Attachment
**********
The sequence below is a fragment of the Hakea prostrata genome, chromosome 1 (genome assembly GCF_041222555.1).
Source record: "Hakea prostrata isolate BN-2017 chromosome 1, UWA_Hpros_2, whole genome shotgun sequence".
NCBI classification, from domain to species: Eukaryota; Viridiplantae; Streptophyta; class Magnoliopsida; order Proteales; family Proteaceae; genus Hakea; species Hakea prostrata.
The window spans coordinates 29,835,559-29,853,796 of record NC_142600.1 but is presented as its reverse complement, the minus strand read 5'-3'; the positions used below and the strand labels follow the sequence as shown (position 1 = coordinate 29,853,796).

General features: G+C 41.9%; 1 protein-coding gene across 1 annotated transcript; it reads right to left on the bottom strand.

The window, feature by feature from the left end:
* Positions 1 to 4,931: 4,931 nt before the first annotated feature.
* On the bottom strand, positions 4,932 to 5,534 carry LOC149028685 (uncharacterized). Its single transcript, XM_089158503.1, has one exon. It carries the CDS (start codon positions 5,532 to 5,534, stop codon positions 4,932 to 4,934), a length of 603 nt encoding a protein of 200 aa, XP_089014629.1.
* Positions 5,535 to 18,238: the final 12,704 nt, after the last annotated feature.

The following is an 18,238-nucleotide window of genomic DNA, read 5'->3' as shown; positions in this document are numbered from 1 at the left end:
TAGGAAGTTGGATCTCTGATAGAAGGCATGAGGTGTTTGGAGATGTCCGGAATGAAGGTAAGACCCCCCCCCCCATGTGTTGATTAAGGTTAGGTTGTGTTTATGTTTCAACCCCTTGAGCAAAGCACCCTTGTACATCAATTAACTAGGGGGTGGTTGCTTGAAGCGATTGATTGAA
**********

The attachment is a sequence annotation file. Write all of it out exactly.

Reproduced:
The sequence below is a fragment of the Hakea prostrata genome, chromosome 1 (genome assembly GCF_041222555.1).
Source record: "Hakea prostrata isolate BN-2017 chromosome 1, UWA_Hpros_2, whole genome shotgun sequence".
NCBI classification, from domain to species: Eukaryota; Viridiplantae; Streptophyta; class Magnoliopsida; order Proteales; family Proteaceae; genus Hakea; species Hakea prostrata.
The window spans coordinates 29,835,559-29,853,796 of record NC_142600.1 but is presented as its reverse complement, the minus strand read 5'-3'; the positions used below and the strand labels follow the sequence as shown (position 1 = coordinate 29,853,796).

General features: G+C 41.9%; 1 protein-coding gene across 1 annotated transcript; it reads right to left on the bottom strand.

The window, feature by feature from the left end:
* Positions 1 to 4,931: 4,931 nt before the first annotated feature.
* On the bottom strand, positions 4,932 to 5,534 carry LOC149028685 (uncharacterized). Its single transcript, XM_089158503.1, has one exon. It carries the CDS (start codon positions 5,532 to 5,534, stop codon positions 4,932 to 4,934), a length of 603 nt encoding a protein of 200 aa, XP_089014629.1.
* Positions 5,535 to 18,238: the final 12,704 nt, after the last annotated feature.

The following is an 18,238-nucleotide window of genomic DNA, read 5'->3' as shown; positions in this document are numbered from 1 at the left end:
TAGGAAGTTGGATCTCTGATAGAAGGCATGAGGTGTTTGGAGATGTCCGGAATGAAGGTAAGACCCCCCCCCCCATGTGTTGATTAAGGTTAGGTTGTGTTTATGTTTCAACCCCTTGAGCAAAGCACCCTTGTACATCAATTAACTAGGGGGTGGTTGCTTGAAGCGATTGATTGAA